It was a brisk January morning. The sun was just peaking out of the clouds when I was making my way back to the car. As I came around a corner, he crested a ridge. “Hi, glad to see you,” he hollered from 15 feet away. That was a strange way to greet someone on the trail, I thought. But then again, most hikers have their own way of greeting others. He wore a dark lightweight jacket, hiking shoes, dark pants, and a dark beanie. His shoulder length wavy hair hung below the beanie. He walked fast. I answered, “Good morning. Great day for a hike.” “It sure is,” he replied, “how do you like the trail?” “Love it!” “I built it.” At that point, we had already passed and he was talking over his shoulder never slowing. “Really?” I asked amazed. “Yep.” And he disappeared behind some rocks.
That was my first time on the Sneaky Snake Trail that circles Rattle Snake Mountain. There is a web of intertwining mountain bike and foot trails on and around this mountain. I had discovered them piece by piece, and that day, I found where they begin. From that day forward, I started looking out for the mysterious trail maker. As I was leaving, I saw his car – the typical trail hippy car – a Subaru decked out in hiking, biking, and wilderness stickers. Sometimes, I’d see his car either when I arrived or as I was leaving, but I’d never actually see him. Another time, he was just heading out on the trail with his mountain bike. The more I missed talking to him, the more I wanted to meet him.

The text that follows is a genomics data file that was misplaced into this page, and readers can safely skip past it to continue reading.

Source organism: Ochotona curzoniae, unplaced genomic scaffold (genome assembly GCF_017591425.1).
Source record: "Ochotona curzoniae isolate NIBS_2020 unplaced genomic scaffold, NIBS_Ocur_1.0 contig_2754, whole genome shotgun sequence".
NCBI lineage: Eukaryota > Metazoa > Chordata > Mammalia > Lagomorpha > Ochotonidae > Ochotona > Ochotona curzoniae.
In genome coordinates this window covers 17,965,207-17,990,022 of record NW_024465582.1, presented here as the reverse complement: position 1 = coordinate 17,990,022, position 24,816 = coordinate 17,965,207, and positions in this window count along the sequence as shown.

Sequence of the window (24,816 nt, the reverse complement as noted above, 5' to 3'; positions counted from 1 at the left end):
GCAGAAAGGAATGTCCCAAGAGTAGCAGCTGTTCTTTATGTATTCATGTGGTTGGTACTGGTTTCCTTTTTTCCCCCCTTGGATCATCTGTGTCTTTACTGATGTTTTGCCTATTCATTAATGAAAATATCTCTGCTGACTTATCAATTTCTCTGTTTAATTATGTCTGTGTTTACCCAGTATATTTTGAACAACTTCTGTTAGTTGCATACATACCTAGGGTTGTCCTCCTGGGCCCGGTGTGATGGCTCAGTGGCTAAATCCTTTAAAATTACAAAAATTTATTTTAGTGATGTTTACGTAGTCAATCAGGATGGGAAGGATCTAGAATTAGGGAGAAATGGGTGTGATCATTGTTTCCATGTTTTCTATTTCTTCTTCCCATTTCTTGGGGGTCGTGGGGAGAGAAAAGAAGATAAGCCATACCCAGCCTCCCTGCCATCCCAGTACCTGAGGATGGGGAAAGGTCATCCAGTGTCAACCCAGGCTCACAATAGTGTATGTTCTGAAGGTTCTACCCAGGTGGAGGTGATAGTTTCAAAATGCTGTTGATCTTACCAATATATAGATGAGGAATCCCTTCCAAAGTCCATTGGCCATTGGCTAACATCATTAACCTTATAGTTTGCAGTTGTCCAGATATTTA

Finally, one sunny day in April, after weeks of storms and gloomy skies, I just came over the ridge on the trial dropping down into the parking lot, and there he was in his car. I could tell he was just arriving. He was busy in the car as I walked by, but he said, “Hi, glad to see you.” This was my invitation to talk to him. I don’t normally approach strangers in their cars, but he had greeted me in his way. I leaned down and said hello through the open window. I asked him about building the trails. He was happy to talk about it, but not willing to give his name. He’d been working on the trails for several years using things from the area to help define the trails. He moved rocks for edging and used cement to help with erosion or for a crossing. Dumped wood became bridges or ramps. Rocks and other debris were deliberately placed in the brush to keep motorcycles and atvs off the trail. He has also had fun discovering things long forgotten on the mountain. During brush clearing on one of the paths, he discovered a plaque from a Vietnam veteran. I keep an eye out for that one.
I was fascinated listening to him talk about the building and forgot to ask about planning it out and time put into the trials. Every time he comes to the trails he cleans them or starts work on another off shoot. Through the excitement in his voice and his animation while talking about it, I could see that he was passionate. He was eager to get on the trail and started to get his bike off the mount in the back. At this point, he didn’t slow for discussion. Things were wrapping up. But before he took off, he said that the app Trail Forks has these trails mapped. He has learned that at least a hundred people from all over the world have come and ridden on the trails. This trail maker is also starting a new trail south of town.
When asked what he’d like to say about the trails, he mentions that he wants people to enjoy them. He does want people to be aware that this is a multi-use recreational area and to kind to the different users, clean up along the way, and try not to destroy any trails.